February 14, 2015

In re Malm v. Villegas - Sufficient Service of Process Key in Accident Case

The best civil in the world will not be able to survive to the trial phase if the court determines there is insufficient service of process.
The reason is that service of process lays the foundation of personal jurisdiction, which refers to the court's jurisdiction over the parties involved in a civil action. Service of process is required in all lawsuits. Absent this, there can't be a valid lawsuit.

Only following plaintiff's proper service upon a defendant is jurisdiction obtained by the court over the defendant to impose and enforce judgment of liability and damages.

Service of process is the procedure by which a plaintiff in a lawsuit gives fair notice to defendant of a legal action. This enables the other party to respond before the court in the proceedings and to be an active participant.

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February 4, 2015

MADD: Alabama Gets Five Stars for Drunk Driving Prevention

When it comes to drunk driving prevention, Alabama gets a 5-star rating, according to the latest report from Mothers Against Drunk Driving.
This was in conjunction with another recently-released study from the Centers for Disease Control and Prevention, which indicates the state had the lowest death rate of alcohol poisoning in the country.

But it isn't time to raise a glass just yet.

Drunk-driving related fatalities are still a major problem in this state, with a June 2014 analysis ranking the state 17th highest in terms of alcohol-attributable deaths, which include drunk driving.

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January 31, 2015

Alabama Mutual Insurance Co. v. City of Fairfield - State High Court Weighs Class-Action UM Claim

An insurance company providing workers' compensation coverage and uninsured/underinsured motorist coverage to cities (and hence, their workers) across the state pulled what many considered to be an illegal move.
As was later detailed in the case of Alabama Mutual Insurance Corp. v. City of Vernon, the city alleged in 2005 the insurer excluded city workers from collecting both workers' compensation and UM benefits in the event workers were involved in an on-the-job accident. Workers' compensation would thus be the only damages a worker could collect in the event of a serious crash. (They couldn't sue the employer, due to the exclusive remedy provision, and suing the other driver who lacked insurance would likely be fruitless.)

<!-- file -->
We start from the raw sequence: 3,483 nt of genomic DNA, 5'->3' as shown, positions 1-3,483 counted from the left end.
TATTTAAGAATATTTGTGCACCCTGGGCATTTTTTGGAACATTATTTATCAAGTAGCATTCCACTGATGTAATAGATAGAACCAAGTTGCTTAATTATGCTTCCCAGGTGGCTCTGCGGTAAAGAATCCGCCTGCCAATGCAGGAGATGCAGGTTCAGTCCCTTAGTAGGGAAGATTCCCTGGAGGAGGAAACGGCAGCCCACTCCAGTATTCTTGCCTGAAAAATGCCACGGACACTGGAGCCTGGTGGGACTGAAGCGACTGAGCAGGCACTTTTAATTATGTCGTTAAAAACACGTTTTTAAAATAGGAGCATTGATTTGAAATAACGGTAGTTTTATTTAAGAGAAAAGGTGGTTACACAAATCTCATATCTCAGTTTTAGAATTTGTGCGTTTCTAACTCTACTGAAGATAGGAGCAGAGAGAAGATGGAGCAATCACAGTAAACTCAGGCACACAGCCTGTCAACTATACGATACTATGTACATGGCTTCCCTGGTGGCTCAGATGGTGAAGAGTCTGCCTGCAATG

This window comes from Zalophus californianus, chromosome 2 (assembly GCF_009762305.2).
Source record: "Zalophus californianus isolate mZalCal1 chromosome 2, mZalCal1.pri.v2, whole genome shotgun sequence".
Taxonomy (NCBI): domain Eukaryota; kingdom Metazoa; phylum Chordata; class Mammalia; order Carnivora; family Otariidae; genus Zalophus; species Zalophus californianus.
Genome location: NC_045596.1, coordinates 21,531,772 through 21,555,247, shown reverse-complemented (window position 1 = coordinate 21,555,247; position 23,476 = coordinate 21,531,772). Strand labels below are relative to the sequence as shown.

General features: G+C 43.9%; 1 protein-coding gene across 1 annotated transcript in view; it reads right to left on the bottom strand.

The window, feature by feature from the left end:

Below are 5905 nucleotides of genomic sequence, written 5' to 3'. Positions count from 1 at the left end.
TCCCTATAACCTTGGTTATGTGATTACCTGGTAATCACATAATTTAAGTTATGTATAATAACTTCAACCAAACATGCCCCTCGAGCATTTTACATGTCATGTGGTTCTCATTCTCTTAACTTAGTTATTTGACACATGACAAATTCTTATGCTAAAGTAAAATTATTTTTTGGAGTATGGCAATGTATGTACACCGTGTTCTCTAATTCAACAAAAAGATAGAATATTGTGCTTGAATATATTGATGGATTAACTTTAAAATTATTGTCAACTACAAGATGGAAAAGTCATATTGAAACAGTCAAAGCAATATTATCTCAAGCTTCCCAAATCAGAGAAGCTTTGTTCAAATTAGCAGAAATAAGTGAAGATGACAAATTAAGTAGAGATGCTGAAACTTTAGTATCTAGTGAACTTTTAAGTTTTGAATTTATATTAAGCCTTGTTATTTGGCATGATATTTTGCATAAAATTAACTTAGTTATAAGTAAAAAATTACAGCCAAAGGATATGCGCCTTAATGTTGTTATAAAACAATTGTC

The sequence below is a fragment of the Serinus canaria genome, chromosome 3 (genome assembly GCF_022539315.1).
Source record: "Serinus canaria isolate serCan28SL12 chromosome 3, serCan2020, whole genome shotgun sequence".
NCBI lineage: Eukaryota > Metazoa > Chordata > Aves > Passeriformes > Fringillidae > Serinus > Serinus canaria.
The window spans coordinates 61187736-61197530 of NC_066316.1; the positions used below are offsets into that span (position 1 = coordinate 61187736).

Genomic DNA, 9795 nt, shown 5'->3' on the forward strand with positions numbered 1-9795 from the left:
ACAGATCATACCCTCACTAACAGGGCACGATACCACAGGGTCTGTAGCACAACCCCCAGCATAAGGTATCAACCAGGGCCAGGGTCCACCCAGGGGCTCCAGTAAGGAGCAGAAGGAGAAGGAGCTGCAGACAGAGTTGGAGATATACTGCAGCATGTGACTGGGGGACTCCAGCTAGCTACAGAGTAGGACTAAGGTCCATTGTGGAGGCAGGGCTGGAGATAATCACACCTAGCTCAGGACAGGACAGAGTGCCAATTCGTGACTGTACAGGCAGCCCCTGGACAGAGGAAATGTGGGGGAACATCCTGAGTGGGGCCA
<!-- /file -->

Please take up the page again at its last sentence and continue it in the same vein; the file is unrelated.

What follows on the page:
Vernon argued this move by the insurer was a breach of contract that effectively rendered the city's UM/UIM coverage as "illusory." The city had contracted with the insurer to provide UM/UIM benefits to injured workers. It paid for those benefits. And yet, the city didn't actually receive any coverage because the insurer cut out the only persons who had any realistic chance of collecting those benefits - city workers and volunteers.

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January 22, 2015

Travelers v. Gray - Alabama Supreme Court Reverses Crash Judgment

The Alabama Supreme Court reversed a summary judgment favoring an accident victim and her husband against their insurance company for uninsured motorist benefits on grounds the order improperly relied on a default judgment against the other driver.
In Travelers v. Gray, the state high court found a default judgment against the driver who caused the crash is not binding against a plaintiff's own insurer where the firm was not listed as a defendant in the original complaint. The court relied on its previous ruling in Bailey v. Progressive Specialty Insurance Co. to reach its conclusion.

The court previously held that in order for both the insured and the uninsured/underinsured motorist carrier to protect their rights in the course of making a claim, the plaintiff can either join his own liability insurer as a defendant in the lawsuit or give notice of the filing and the possibility of a claim at the close of trial. In cases where the insurer is named as a party, it has the right to choose whether to participate. In either case, the insurer will be bound by the court's decision on the issues of liability and damages.